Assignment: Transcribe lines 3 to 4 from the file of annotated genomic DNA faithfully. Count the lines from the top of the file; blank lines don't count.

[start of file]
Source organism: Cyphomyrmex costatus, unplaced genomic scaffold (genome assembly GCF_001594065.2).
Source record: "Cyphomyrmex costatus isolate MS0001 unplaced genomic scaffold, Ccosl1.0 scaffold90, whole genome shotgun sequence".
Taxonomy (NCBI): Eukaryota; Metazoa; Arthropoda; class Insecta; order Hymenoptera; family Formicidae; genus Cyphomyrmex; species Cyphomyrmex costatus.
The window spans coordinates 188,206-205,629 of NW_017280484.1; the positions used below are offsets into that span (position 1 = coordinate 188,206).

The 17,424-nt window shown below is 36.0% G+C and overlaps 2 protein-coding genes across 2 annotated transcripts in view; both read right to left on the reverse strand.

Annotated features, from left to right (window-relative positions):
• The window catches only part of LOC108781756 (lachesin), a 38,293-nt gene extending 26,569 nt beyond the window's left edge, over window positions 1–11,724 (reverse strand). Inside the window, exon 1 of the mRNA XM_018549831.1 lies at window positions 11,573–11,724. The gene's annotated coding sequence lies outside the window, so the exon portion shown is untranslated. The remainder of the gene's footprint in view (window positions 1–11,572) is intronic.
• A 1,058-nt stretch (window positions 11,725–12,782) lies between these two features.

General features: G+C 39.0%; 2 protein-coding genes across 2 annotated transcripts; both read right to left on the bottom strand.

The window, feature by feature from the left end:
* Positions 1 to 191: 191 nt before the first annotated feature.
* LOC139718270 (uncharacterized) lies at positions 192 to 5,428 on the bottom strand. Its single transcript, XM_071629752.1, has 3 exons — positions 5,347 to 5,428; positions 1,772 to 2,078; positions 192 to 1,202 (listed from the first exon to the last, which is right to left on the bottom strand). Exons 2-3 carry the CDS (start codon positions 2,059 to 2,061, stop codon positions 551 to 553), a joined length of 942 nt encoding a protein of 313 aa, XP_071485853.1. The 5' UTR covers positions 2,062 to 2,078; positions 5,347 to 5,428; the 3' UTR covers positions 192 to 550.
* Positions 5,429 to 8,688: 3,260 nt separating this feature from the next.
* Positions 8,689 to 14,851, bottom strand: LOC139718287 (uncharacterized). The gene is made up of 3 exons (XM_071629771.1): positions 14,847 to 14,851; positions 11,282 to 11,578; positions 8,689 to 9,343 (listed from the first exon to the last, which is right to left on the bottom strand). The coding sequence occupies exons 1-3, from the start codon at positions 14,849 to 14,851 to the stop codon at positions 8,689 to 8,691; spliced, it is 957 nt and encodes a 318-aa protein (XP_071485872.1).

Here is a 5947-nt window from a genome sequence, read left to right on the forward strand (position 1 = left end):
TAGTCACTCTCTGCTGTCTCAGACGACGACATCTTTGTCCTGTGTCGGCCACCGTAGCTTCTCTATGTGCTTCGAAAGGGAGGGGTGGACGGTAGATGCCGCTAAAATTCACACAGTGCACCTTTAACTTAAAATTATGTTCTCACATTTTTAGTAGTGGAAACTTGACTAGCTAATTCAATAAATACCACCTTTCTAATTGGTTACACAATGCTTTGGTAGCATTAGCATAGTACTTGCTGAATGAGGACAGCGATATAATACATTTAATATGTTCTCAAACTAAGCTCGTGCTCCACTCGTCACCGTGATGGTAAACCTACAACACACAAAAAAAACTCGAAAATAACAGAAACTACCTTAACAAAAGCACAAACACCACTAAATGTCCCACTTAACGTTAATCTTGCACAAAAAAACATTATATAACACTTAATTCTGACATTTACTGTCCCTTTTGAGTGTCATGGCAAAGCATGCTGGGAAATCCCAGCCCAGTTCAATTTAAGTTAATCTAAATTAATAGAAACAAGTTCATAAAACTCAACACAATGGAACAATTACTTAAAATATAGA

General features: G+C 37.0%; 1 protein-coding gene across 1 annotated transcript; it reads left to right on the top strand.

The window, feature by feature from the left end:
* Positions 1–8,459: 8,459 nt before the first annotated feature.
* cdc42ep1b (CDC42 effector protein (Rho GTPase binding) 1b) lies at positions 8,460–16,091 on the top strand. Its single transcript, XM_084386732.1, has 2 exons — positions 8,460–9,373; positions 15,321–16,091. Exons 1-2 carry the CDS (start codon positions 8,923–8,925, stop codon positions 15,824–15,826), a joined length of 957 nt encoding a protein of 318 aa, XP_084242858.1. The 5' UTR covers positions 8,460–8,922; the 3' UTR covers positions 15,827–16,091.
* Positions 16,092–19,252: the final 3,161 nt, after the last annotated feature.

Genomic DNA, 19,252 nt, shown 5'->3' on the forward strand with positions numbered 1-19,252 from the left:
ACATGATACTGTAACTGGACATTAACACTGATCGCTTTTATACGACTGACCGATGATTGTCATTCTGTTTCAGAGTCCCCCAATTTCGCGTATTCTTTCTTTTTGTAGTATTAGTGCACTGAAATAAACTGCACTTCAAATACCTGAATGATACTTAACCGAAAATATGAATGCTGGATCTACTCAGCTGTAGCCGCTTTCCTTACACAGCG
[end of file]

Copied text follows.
Taxonomy (NCBI): Eukaryota; Metazoa; Arthropoda; class Insecta; order Hymenoptera; family Formicidae; genus Cyphomyrmex; species Cyphomyrmex costatus.
The window spans coordinates 188,206-205,629 of NW_017280484.1; the positions used below are offsets into that span (position 1 = coordinate 188,206).